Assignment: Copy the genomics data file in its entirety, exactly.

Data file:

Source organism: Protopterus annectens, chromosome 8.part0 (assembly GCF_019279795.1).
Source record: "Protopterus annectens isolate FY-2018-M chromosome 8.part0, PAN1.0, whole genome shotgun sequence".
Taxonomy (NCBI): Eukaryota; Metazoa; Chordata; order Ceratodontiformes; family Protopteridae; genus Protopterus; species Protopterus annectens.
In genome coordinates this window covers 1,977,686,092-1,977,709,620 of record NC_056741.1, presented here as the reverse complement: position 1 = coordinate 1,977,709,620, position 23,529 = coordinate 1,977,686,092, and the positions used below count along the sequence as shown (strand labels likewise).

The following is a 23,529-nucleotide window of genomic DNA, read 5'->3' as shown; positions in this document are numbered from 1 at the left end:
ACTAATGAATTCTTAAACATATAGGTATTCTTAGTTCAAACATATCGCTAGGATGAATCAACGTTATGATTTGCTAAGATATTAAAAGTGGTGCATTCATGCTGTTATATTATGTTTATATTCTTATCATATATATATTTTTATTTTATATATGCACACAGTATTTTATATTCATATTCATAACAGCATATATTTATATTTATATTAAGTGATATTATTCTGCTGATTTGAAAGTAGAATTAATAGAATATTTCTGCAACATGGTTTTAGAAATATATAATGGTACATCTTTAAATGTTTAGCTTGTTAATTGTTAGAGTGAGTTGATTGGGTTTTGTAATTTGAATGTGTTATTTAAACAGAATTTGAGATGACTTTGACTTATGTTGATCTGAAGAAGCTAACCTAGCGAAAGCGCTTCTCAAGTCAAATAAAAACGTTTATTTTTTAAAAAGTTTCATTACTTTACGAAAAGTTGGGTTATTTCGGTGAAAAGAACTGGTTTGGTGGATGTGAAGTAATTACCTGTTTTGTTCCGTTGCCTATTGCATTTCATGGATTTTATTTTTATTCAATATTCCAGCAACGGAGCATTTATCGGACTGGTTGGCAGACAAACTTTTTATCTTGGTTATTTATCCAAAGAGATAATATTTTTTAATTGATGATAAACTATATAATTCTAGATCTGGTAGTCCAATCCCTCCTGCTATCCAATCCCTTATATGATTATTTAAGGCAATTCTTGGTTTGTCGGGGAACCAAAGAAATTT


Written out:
Source organism: Protopterus annectens, chromosome 8.part0 (assembly GCF_019279795.1).
Source record: "Protopterus annectens isolate FY-2018-M chromosome 8.part0, PAN1.0, whole genome shotgun sequence".
Taxonomy (NCBI): Eukaryota; Metazoa; Chordata; order Ceratodontiformes; family Protopteridae; genus Protopterus; species Protopterus annectens.
In genome coordinates this window covers 1,977,686,092-1,977,709,620 of record NC_056741.1, presented here as the reverse complement: position 1 = coordinate 1,977,709,620, position 23,529 = coordinate 1,977,686,092, and the positions used below count along the sequence as shown (strand labels likewise).

The following is a 23,529-nucleotide window of genomic DNA, read 5'->3' as shown; positions in this document are numbered from 1 at the left end:
ACTAATGAATTCTTAAACATATAGGTATTCTTAGTTCAAACATATCGCTAGGATGAATCAACGTTATGATTTGCTAAGATATTAAAAGTGGTGCATTCATGCTGTTATATTATGTTTATATTCTTATCATATATATATTTTTATTTTATATATGCACACAGTATTTTATATTCATATTCATAACAGCATATATTTATATTTATATTAAGTGATATTATTCTGCTGATTTGAAAGTAGAATTAATAGAATATTTCTGCAACATGGTTTTAGAAATATATAATGGTACATCTTTAAATGTTTAGCTTGTTAATTGTTAGAGTGAGTTGATTGGGTTTTGTAATTTGAATGTGTTATTTAAACAGAATTTGAGATGACTTTGACTTATGTTGATCTGAAGAAGCTAACCTAGCGAAAGCGCTTCTCAAGTCAAATAAAAACGTTTATTTTTTAAAAAGTTTCATTACTTTACGAAAAGTTGGGTTATTTCGGTGAAAAGAACTGGTTTGGTGGATGTGAAGTAATTACCTGTTTTGTTCCGTTGCCTATTGCATTTCATGGATTTTATTTTTATTCAATATTCCAGCAACGGAGCATTTATCGGACTGGTTGGCAGACAAACTTTTTATCTTGGTTATTTATCCAAAGAGATAATATTTTTTAATTGATGATAAACTATATAATTCTAGATCTGGTAGTCCAATCCCTCCTGCTATCCAATCCCTTATATGATTATTTAAGGCAATTCTTGGTTTGTCGGGGAACCAAAGAAATTT